Whether you are in the middle of getting a divorce or in the period of time immediately following one, chances are you’re experiencing feelings of grief and anger – and you may even be feeling like no one understands what you’re going through. During this time, getting involved with a divorce support group may give you the opportunity to connect with other people who are going through similar situations.
It’s important to remember that a divorce support group is not the same thing as attending group therapy. The latter is often run by a trained and licensed marriage and family therapist, whereas divorce support groups can be offered by anyone regardless of their professional background. Support groups are often designed to provide a place where people can talk about their feelings and experiences in an understanding environment that does not involve therapeutic treatment.
Finding the divorce support group that is right for you
If you’re wondering how to find a divorce support group in your area, there are a variety of paths to take. First, consider contacting your local mental health center as they may offer support groups or provide a listing of available resources. This information may even be listed on their website. If you are currently treating with a medical or mental health professional, asking for their recommendations is important as they may be able to direct you to a support group that fits your specific needs. Secondly, ask family and friends for their suggestions; you may be pleasantly surprised by how much they may be able to help you! Lastly, take a look at community bulletin boards in your local library, newspaper, community center, grocery store or place of worship. These, along with online listings, are popular places for support groups to share their meeting times and locations.
Know what you’re looking for
With a little research, you’re certain to find at least one, if not several divorce support groups in your area. But how do you know which one is right for you? Before attending any meetings, it’s important for you to define what YOU want to get out of the the group. Are you looking for peer support to improve your self-esteem? Perhaps you are looking for suggestions from other parents handling a divorce with children? Maybe you simply want to connect with other people who have undergone a similar experience and make new friends? There are no right or wrong answers, but knowing your expectations will help you to find a divorce support group that will be satisfying and beneficial.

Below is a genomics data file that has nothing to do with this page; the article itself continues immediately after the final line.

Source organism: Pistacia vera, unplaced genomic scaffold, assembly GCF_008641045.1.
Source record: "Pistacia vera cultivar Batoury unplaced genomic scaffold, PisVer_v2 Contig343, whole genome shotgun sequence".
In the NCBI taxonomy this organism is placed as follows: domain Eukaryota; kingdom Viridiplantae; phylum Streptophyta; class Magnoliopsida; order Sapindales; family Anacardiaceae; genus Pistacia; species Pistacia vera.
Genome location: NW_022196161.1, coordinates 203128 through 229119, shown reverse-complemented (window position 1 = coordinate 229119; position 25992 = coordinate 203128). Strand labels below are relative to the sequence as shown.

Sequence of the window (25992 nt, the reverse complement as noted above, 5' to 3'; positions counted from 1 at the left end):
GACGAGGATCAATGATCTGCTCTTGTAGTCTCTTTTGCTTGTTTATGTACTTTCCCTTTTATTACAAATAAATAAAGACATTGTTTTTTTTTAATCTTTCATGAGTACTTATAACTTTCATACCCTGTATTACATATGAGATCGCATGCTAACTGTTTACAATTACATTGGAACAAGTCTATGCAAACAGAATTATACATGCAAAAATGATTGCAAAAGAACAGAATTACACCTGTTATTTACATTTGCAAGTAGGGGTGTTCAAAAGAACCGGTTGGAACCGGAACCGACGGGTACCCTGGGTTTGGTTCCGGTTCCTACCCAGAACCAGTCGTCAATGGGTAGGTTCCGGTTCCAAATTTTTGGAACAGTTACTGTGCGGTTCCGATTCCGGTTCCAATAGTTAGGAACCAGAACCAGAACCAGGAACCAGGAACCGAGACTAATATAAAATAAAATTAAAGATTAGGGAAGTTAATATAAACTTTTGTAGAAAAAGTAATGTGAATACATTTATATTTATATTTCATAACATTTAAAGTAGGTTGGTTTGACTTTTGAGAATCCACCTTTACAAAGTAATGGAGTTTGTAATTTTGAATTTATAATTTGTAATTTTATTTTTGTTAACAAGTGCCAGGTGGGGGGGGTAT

Preparing for your first meeting
Once you’ve found a support group that looks promising, be prepared to ask a few questions of the group leader and other group members. Questions you may want to consider asking include:
- What is the format of the meeting? Are there designated times for introductions, questions, and discussion? Some meetings may be very structured while others loosely organized.
- Is the meeting style one where all attendees are encouraged to speak or only those who feel like talking?
- Does the meeting often run past its stated end time?
- What is the group’s policy or rule about confidentiality when it comes to yourself, your children, and the people you may wish to talk about?
- How large, or small, are most meetings? Is the group growing or shrinking in members?
- Who is the leader? What is their background and what brought them to offering this group?
After a meeting, evaluate your experience
After your first meeting, take some time to think about it – is the group a good fit for you and your needs? Were other members supportive? Did you feel comfortable with the leader’s style? Were you able to relate to the opinions shared by others? There’s no need to rush to an answer, take your time to think about it and maybe even write down a few thoughts or questions you might have. You could even make a list of things you liked and didn’t like about the group. This kind of comparison will be helpful if you have several divorce support groups in your area and are visiting more than one. If you don’t find a group that is it good fit for you right away, don’t worry. Keep your eyes and ears open – and don’t discount starting your own group if you feel your particular needs are not served by current offerings! Chance are, there are other people in your community who feel the same way and would be happy to join with you for mutual support.